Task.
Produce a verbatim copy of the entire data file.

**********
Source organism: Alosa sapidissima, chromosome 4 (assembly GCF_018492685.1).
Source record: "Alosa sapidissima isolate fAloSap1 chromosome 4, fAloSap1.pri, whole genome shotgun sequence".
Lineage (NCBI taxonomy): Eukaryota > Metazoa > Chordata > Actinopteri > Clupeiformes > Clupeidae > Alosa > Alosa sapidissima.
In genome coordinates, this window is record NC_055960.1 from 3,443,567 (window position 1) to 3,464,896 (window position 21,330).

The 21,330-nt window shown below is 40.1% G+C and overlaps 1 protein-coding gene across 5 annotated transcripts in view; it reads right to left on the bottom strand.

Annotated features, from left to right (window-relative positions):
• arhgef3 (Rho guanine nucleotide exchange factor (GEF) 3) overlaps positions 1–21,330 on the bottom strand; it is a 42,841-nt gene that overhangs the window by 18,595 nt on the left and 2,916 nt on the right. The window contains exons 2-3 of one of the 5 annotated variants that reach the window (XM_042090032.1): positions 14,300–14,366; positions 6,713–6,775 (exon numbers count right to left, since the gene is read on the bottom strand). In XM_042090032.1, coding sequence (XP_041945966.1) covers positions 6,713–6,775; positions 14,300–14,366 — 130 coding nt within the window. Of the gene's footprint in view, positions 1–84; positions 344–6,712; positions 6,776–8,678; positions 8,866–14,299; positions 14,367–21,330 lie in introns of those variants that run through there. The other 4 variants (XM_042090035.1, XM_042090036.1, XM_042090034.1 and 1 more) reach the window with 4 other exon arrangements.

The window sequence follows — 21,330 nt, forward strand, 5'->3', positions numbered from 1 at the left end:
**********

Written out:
Source organism: Alosa sapidissima, chromosome 4 (assembly GCF_018492685.1).
Source record: "Alosa sapidissima isolate fAloSap1 chromosome 4, fAloSap1.pri, whole genome shotgun sequence".
Lineage (NCBI taxonomy): Eukaryota > Metazoa > Chordata > Actinopteri > Clupeiformes > Clupeidae > Alosa > Alosa sapidissima.
In genome coordinates, this window is record NC_055960.1 from 3,443,567 (window position 1) to 3,464,896 (window position 21,330).

The 21,330-nt window shown below is 40.1% G+C and overlaps 1 protein-coding gene across 5 annotated transcripts in view; it reads right to left on the bottom strand.

Annotated features, from left to right (window-relative positions):
• arhgef3 (Rho guanine nucleotide exchange factor (GEF) 3) overlaps positions 1–21,330 on the bottom strand; it is a 42,841-nt gene that overhangs the window by 18,595 nt on the left and 2,916 nt on the right. The window contains exons 2-3 of one of the 5 annotated variants that reach the window (XM_042090032.1): positions 14,300–14,366; positions 6,713–6,775 (exon numbers count right to left, since the gene is read on the bottom strand). In XM_042090032.1, coding sequence (XP_041945966.1) covers positions 6,713–6,775; positions 14,300–14,366 — 130 coding nt within the window. Of the gene's footprint in view, positions 1–84; positions 344–6,712; positions 6,776–8,678; positions 8,866–14,299; positions 14,367–21,330 lie in introns of those variants that run through there. The other 4 variants (XM_042090035.1, XM_042090036.1, XM_042090034.1 and 1 more) reach the window with 4 other exon arrangements.

The window sequence follows — 21,330 nt, forward strand, 5'->3', positions numbered from 1 at the left end: